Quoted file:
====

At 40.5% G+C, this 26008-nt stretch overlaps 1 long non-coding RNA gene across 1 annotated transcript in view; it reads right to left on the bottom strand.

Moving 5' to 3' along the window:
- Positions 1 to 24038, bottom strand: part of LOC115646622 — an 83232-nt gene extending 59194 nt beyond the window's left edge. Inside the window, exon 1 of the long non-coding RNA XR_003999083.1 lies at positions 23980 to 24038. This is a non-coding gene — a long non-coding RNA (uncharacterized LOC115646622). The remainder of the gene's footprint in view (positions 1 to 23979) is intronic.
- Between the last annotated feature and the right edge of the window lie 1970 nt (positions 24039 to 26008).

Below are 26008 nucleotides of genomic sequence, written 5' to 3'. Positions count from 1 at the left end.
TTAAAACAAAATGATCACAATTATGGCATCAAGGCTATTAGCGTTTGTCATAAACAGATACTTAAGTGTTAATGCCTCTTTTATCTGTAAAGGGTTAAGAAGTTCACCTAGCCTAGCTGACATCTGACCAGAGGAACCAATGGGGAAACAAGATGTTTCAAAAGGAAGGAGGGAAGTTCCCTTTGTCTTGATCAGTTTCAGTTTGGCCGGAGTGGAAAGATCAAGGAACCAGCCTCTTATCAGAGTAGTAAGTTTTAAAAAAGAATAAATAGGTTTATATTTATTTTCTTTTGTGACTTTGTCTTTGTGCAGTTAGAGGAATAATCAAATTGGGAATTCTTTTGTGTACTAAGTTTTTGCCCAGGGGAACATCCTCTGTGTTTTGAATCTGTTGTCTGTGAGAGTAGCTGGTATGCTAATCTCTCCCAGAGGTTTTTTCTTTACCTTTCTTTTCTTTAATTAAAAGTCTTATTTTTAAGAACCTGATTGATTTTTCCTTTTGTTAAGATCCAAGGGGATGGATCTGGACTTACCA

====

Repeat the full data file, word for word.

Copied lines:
At 40.5% G+C, this 26008-nt stretch overlaps 1 long non-coding RNA gene across 1 annotated transcript in view; it reads right to left on the bottom strand.

Moving 5' to 3' along the window:
- Positions 1 to 24038, bottom strand: part of LOC115646622 — an 83232-nt gene extending 59194 nt beyond the window's left edge. Inside the window, exon 1 of the long non-coding RNA XR_003999083.1 lies at positions 23980 to 24038. This is a non-coding gene — a long non-coding RNA (uncharacterized LOC115646622). The remainder of the gene's footprint in view (positions 1 to 23979) is intronic.
- Between the last annotated feature and the right edge of the window lie 1970 nt (positions 24039 to 26008).

Below are 26008 nucleotides of genomic sequence, written 5' to 3'. Positions count from 1 at the left end.
TTAAAACAAAATGATCACAATTATGGCATCAAGGCTATTAGCGTTTGTCATAAACAGATACTTAAGTGTTAATGCCTCTTTTATCTGTAAAGGGTTAAGAAGTTCACCTAGCCTAGCTGACATCTGACCAGAGGAACCAATGGGGAAACAAGATGTTTCAAAAGGAAGGAGGGAAGTTCCCTTTGTCTTGATCAGTTTCAGTTTGGCCGGAGTGGAAAGATCAAGGAACCAGCCTCTTATCAGAGTAGTAAGTTTTAAAAAAGAATAAATAGGTTTATATTTATTTTCTTTTGTGACTTTGTCTTTGTGCAGTTAGAGGAATAATCAAATTGGGAATTCTTTTGTGTACTAAGTTTTTGCCCAGGGGAACATCCTCTGTGTTTTGAATCTGTTGTCTGTGAGAGTAGCTGGTATGCTAATCTCTCCCAGAGGTTTTTTCTTTACCTTTCTTTTCTTTAATTAAAAGTCTTATTTTTAAGAACCTGATTGATTTTTCCTTTTGTTAAGATCCAAGGGGATGGATCTGGACTTACCA